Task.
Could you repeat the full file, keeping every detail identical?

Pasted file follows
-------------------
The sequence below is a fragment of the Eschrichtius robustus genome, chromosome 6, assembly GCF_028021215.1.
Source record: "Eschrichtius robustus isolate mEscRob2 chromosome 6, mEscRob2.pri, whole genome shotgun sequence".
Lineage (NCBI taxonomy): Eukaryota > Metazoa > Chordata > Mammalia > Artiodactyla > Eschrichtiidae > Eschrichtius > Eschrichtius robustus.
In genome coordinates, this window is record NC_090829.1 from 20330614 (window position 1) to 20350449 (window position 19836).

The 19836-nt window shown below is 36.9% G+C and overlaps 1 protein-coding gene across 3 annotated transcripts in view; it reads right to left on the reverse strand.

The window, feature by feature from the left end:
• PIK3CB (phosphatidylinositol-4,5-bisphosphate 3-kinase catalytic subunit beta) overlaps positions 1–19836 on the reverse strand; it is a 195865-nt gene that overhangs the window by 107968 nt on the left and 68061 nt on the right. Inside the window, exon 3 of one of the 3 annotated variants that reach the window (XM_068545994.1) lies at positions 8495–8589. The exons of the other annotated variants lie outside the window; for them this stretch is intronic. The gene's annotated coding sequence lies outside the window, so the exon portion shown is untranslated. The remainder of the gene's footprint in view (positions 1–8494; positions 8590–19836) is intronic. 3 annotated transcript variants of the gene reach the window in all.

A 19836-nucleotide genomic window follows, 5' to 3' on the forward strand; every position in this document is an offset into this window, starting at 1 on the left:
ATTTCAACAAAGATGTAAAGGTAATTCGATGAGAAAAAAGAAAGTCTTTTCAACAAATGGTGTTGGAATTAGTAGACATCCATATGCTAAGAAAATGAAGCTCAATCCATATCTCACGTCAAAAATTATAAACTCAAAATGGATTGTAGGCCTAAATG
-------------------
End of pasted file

The sequence below is a fragment of the Eschrichtius robustus genome, chromosome 6, assembly GCF_028021215.1.
Source record: "Eschrichtius robustus isolate mEscRob2 chromosome 6, mEscRob2.pri, whole genome shotgun sequence".
Lineage (NCBI taxonomy): Eukaryota > Metazoa > Chordata > Mammalia > Artiodactyla > Eschrichtiidae > Eschrichtius > Eschrichtius robustus.
In genome coordinates, this window is record NC_090829.1 from 20330614 (window position 1) to 20350449 (window position 19836).

The 19836-nt window shown below is 36.9% G+C and overlaps 1 protein-coding gene across 3 annotated transcripts in view; it reads right to left on the reverse strand.

The window, feature by feature from the left end:
• PIK3CB (phosphatidylinositol-4,5-bisphosphate 3-kinase catalytic subunit beta) overlaps positions 1–19836 on the reverse strand; it is a 195865-nt gene that overhangs the window by 107968 nt on the left and 68061 nt on the right. Inside the window, exon 3 of one of the 3 annotated variants that reach the window (XM_068545994.1) lies at positions 8495–8589. The exons of the other annotated variants lie outside the window; for them this stretch is intronic. The gene's annotated coding sequence lies outside the window, so the exon portion shown is untranslated. The remainder of the gene's footprint in view (positions 1–8494; positions 8590–19836) is intronic. 3 annotated transcript variants of the gene reach the window in all.

A 19836-nucleotide genomic window follows, 5' to 3' on the forward strand; every position in this document is an offset into this window, starting at 1 on the left:
ATTTCAACAAAGATGTAAAGGTAATTCGATGAGAAAAAAGAAAGTCTTTTCAACAAATGGTGTTGGAATTAGTAGACATCCATATGCTAAGAAAATGAAGCTCAATCCATATCTCACGTCAAAAATTATAAACTCAAAATGGATTGTAGGCCTAAATG